by Tyler Sheldon, Curriculum & STEAM Coordinator, American School of Asuncion
The American School of Asuncion’s (ASA) 3D printer has never been this busy. For the past three weeks the Afinia H800+ 3D printer has been producing forehead visors as part of a school community effort to provide Paraguayan hospital workers with protective face shields. Like all of us transitioning to a new schedule, the printer has had its ups and downs with personal maintenance, but continues to find opportunities to improve during these challenging times.
Maker and integrated STEM units in the elementary and middle school at ASA have integrated the 3D printer through programs such as TinkerCad and WhiteBox Learning. Students in 2nd grade studied towers as part of their exploration of solids and culminated their investigation through physical and digital structures, some of which were 3D printed for a class set. Seventh graders studied the role of wind power as an alternative energy and designed turbine blades using an auto-CAD program, subsequently printing and testing their designs.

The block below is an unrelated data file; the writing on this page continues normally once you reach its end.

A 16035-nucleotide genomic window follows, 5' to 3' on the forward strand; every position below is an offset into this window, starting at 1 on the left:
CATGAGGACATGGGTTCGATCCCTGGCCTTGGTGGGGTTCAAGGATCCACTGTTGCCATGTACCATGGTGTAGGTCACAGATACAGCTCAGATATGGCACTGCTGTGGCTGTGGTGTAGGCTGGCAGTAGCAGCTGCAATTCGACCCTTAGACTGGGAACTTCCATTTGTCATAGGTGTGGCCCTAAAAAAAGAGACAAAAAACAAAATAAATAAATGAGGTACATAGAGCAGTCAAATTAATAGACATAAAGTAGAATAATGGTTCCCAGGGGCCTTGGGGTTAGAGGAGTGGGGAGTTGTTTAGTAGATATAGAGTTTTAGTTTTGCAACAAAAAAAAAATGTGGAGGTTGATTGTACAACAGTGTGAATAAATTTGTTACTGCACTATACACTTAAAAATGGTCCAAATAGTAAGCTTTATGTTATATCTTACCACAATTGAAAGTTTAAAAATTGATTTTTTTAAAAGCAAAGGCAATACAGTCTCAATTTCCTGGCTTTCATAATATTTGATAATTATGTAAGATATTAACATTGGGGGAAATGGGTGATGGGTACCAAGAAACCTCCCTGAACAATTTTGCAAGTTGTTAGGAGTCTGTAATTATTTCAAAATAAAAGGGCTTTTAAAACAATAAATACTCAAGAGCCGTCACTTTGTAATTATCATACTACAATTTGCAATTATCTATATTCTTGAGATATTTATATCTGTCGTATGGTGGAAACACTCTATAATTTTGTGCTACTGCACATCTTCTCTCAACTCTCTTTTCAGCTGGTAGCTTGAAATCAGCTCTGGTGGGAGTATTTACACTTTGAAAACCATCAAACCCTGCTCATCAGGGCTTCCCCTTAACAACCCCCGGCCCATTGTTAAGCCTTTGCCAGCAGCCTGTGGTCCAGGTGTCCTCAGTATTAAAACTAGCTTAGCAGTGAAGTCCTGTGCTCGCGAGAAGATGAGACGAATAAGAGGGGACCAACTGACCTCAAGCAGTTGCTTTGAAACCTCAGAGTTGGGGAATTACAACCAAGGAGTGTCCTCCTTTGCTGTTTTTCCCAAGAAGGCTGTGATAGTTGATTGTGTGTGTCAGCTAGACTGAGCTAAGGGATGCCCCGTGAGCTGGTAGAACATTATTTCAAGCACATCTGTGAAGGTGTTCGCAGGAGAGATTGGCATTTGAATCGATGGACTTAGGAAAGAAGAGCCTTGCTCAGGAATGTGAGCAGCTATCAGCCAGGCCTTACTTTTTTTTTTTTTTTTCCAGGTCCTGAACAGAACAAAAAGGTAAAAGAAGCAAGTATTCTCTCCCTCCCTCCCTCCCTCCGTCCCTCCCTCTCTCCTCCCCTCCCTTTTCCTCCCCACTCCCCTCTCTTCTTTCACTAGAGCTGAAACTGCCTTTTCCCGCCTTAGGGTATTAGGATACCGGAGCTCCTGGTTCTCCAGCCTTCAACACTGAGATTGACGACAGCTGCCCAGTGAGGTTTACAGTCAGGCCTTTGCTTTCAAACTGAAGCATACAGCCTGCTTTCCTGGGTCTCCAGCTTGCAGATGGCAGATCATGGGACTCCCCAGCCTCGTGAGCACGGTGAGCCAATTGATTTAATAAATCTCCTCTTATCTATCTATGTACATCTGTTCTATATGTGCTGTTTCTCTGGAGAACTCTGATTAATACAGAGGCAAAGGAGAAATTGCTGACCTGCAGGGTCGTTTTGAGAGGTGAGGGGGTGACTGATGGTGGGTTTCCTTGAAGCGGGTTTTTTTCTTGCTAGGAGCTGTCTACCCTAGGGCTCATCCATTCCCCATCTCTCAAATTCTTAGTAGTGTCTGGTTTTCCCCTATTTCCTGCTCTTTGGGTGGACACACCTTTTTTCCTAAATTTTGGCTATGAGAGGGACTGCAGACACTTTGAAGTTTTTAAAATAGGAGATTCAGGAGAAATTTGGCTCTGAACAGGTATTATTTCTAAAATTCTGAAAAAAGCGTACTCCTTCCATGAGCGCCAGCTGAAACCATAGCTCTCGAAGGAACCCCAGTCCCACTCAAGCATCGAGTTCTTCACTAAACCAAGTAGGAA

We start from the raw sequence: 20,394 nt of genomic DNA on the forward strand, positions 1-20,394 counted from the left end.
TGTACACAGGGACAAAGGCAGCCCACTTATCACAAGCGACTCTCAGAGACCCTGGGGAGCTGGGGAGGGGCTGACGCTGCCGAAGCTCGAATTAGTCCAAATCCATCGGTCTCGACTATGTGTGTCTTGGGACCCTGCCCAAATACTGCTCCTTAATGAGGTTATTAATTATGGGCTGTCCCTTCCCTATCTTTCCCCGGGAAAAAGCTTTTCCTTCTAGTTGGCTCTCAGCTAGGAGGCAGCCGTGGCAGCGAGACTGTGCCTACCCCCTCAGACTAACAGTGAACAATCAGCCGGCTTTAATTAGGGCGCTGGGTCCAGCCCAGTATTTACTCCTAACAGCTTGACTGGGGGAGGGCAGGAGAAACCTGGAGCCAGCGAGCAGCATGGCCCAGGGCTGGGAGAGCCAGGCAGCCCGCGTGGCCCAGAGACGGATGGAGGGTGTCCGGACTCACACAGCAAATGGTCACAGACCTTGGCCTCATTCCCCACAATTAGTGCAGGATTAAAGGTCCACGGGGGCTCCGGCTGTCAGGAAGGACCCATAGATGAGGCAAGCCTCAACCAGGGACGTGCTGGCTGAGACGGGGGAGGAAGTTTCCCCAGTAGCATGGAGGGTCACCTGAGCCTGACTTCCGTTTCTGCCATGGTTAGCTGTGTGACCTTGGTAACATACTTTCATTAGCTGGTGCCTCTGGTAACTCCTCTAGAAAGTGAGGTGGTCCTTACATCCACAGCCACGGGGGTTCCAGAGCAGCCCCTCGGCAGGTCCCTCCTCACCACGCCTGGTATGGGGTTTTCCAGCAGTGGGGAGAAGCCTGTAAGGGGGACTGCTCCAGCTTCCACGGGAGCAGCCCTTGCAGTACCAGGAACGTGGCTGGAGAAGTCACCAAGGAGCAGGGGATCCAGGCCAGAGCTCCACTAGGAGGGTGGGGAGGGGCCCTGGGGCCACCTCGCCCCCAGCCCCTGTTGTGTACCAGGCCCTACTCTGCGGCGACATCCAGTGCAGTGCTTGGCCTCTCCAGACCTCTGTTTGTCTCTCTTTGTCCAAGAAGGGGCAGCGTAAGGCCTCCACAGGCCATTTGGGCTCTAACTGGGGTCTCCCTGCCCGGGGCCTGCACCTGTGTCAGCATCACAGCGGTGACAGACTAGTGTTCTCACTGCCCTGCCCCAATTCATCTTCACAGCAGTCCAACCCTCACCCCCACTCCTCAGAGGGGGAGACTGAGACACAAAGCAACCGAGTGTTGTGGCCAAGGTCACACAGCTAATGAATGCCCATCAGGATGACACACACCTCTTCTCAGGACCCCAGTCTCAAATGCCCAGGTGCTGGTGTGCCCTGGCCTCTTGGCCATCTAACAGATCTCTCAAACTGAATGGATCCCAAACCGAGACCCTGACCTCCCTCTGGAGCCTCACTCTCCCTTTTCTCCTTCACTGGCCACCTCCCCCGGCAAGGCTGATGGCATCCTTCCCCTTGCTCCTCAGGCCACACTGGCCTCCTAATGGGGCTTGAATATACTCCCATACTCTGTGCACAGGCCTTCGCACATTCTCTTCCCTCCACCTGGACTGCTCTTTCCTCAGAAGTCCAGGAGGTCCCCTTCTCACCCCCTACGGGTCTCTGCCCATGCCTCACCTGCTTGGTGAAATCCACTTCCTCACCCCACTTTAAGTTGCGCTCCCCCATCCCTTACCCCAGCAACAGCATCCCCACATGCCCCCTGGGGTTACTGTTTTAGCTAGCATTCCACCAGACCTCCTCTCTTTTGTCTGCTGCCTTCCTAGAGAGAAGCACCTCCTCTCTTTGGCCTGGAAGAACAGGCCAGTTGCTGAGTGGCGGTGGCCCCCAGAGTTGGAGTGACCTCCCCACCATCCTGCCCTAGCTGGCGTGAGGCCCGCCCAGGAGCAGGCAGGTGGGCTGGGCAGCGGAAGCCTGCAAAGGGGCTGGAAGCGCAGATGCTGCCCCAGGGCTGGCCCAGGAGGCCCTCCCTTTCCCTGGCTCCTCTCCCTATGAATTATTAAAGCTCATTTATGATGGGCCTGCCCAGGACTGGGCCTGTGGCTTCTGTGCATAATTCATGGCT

To prepare for the peak of Covid 19 in Paraguay, the ASA parent community and school leadership collaborated to assist in the production of face shields for hospital workers. The director of ASA, Christopher Russo, fired up the school’s 3D printer and production began. After several rounds of filament experimentation, minor system maintenance, periodic realignment, and model tweaking, production was ramped up to several dozen masks each week with a total goal of over 300 by the time of the infection peak.
The school is grateful for parental support, medical guidance, and the warm-hearted collaboration of Asuncion’s Maker community. During this period of uncertainty, when the recommended action for safety is inaction and staying at home, it’s good to leverage school resources to help the community, one 3D printed hospital face shield at a time.